and here is a short video shot with it
https://www.dropbox.com/s/e7ipoxoii8ccci4/woolworths.mp4 (23Meg)

(In VR Player under Media you need to set Format to Side by Side and Projection to Dome)

The closer lens interaxial helps when people get very close to the camera

One issue with shooting full circle fisheye views with Gopros is that the camera sees a lot of black around the image circle and thinks the scene is dark and often overexposes it. It does this even if you choose spot metering mode. Lately there is a hack for the autoexec file you put on the memory cards (for the syncing). You need to add a line at the start of the script which locks the exposure for video - so you point the camera somewhere bright at the start and it locks the exposure at a darker setting.
See https://github.com/KonradIT/autoexechack/tree/GoPro/LockVideoExposure

This works great and removes an aggravating glitch for shooting 180 3d movies with Gopro 3+ stereo rigs.

3dguy
Level 3
Looks good! I am working on a 3D printed Oculus Rift Rig. Anyone interested please contact me. 8-)

mediavr
Level 4
I was asked to write an article about 3d panoramic videoing for the Rift by Stereoscopynews ..
here it is
http://www.stereoscopynews.com/hotnews/3d-technology/software-a-hardware-tools/3493-a-vertical-3d-ri...

someone on Reddit/Oculus asked why my videos were short ... short attention span maybe .. but I gave this answer too ...

The workflow for converting the fisheye videos into side by side movies in a format for VRPlayer for the Rift has quite a few steps -- so it is time consuming to do longer movies. This is what I typically do- load both videos into After Effects and trim off bits of the videos I dont want. Align the videos (using distant features in the views) in After Effects. Export both videos as image sequences (plus a sound track). Batch process each of the image sequences in Photoshop to improve the image quality -- denoise, color correction etc. Load the first of the L images and the first of the R images into PTGui Pro (a panorama stitching program). Get the program to find common features in distant areas (using masking to constrain point finding to distant areas). Using the first L shot as the reference get PTGui to work out the roll, pitch, and yaw, and H and V shift values of the first R shot to bring it into exact alignment with the first L shot for the distant areas. Save this data as a template. Then you use the intrinsic lens values you have for the first L shot (fov, a, b and c distortion factors - by a precalibration process with a panorama head) to apply to all the L shots. Export from PTGui all the L shots in a 180 by 180 equirectangular format. Then load all the R shots, set the roll, pitch and yaw values and H and V values (shift) and intrinsic lens characteristics values you have obtained by precalibration to all the R shots and export those. Then load both new L and R image sequences into After Effects, use the Mesh Warp distort filter to fine tune vertical alignment in local areas, and export as another image sequence. Then load both new image sequences into After Effects again, arrange in side by side mode, add the sound track and export as an mp4 for VRPlayer and upload it to Dropbox.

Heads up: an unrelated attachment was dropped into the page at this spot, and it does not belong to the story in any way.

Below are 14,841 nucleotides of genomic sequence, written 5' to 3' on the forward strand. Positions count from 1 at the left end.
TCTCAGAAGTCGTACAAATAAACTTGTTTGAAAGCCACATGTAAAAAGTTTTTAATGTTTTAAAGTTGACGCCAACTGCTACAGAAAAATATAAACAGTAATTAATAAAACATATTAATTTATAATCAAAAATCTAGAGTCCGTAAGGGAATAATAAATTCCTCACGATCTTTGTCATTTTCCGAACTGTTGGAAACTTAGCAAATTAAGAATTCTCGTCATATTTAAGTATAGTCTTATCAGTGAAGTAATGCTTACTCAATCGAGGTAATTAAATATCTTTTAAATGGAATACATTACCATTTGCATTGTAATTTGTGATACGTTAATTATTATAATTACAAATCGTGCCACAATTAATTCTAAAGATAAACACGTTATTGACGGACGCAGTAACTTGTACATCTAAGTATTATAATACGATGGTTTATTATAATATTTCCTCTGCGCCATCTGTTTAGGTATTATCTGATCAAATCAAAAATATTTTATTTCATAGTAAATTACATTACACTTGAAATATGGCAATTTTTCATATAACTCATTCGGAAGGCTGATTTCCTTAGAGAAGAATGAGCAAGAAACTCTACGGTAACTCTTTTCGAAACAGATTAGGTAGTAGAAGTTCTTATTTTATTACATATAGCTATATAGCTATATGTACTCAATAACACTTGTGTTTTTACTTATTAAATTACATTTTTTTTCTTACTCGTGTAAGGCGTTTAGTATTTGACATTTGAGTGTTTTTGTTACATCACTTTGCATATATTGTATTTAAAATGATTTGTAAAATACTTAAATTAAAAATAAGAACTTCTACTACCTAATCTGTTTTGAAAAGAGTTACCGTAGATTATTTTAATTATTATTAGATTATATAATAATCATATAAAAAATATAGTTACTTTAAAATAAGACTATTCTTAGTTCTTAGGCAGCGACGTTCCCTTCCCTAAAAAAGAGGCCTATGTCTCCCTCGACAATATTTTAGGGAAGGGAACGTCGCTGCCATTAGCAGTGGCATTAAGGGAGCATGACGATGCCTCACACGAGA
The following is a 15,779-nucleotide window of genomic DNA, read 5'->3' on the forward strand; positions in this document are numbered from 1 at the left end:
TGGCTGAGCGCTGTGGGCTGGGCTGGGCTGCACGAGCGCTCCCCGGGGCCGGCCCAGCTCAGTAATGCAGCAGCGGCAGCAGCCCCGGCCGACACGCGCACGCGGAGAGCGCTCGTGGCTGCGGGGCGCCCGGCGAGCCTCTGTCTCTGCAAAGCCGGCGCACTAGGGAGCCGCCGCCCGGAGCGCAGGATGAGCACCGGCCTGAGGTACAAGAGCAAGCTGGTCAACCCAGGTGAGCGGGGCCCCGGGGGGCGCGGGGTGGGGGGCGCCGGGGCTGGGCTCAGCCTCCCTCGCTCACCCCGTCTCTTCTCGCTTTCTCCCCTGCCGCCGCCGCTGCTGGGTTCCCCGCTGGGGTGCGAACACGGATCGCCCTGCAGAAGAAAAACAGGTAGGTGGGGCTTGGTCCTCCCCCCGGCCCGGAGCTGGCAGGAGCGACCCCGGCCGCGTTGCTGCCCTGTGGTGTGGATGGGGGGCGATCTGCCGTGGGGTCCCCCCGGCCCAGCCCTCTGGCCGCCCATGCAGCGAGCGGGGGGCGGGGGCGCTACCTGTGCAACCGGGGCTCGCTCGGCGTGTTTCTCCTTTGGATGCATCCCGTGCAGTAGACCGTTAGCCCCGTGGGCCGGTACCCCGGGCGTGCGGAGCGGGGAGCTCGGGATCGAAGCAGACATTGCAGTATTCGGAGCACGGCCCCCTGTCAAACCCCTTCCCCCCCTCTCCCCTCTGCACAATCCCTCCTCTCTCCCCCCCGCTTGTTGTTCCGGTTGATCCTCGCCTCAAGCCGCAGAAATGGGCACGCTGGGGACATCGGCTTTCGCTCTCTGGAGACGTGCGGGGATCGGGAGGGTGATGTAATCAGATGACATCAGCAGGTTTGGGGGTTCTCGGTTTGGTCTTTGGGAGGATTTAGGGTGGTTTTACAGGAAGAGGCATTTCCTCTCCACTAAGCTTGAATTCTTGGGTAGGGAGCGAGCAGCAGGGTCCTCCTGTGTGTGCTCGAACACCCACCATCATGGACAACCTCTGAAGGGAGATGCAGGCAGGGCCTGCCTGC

As you can see there can be quite a lot of processing steps in After Effects, Photoshop and PTGui Pro -- some of which can be slow, though generally each step is fast as the images are small -- so for demonstration purposes I am inclined to make shorter movies, especially as it is hard to see if will work well til you finish.
One reason why it is so convoluted is that Gopros have quite loose tolerances in the assembly of the sensor units so often the lens barrel is off centre (by many pixels) in respect to the sensor (the sensor is just taped on to the sensor barrel). So the vertical and horizontal alignment of Gopro shots , even from exactly the same position will be very different generally in two cameras , requiring quite rigorous alignment processing for good results.
Yes I should do a proper tutorial on all this -- but at least the process is very replicable, and a precise rig gives good starting points and the good sync and exposure lock now possible with the latest Gopros is very motivating.

mediavr
Level 4
I have been experimenting with hyperstereo lens separations -- like 20cm for this video
https://www.dropbox.com/s/t6sfuw6tt435lek/pittstmime.zip (64Meg)
After you load the video with VRPlayer go ... Tools/Load Preset and select the file with the "json" extension

This 180 degree wide 3d video was shot with the aid of a pole with the cameras about 4 meters in the air. With too much separation you get "toyification" where everyone looks like a doll but this looks pretty natural to me. I had the cameras tilted down a bit so there is a quite a bit of detail at the nadir. With scenes like this with a lot to look at at the nadir it is more comfortable to be standing rather than sitting sometimes.

mediavr
Level 4
Here is a slow motion test with my cameras at 48fps and played back at 24fps.
http://www.reddit.com/r/oculus/comments/1vw43t/slomo_180_degree_3d_video_with_gopros_3_black/

CyborgMcloud
Level 2
I think this should also be relevant for stereoscopy video recording:

http://www.indiegogo.com/projects/3d-webcam/x/6220875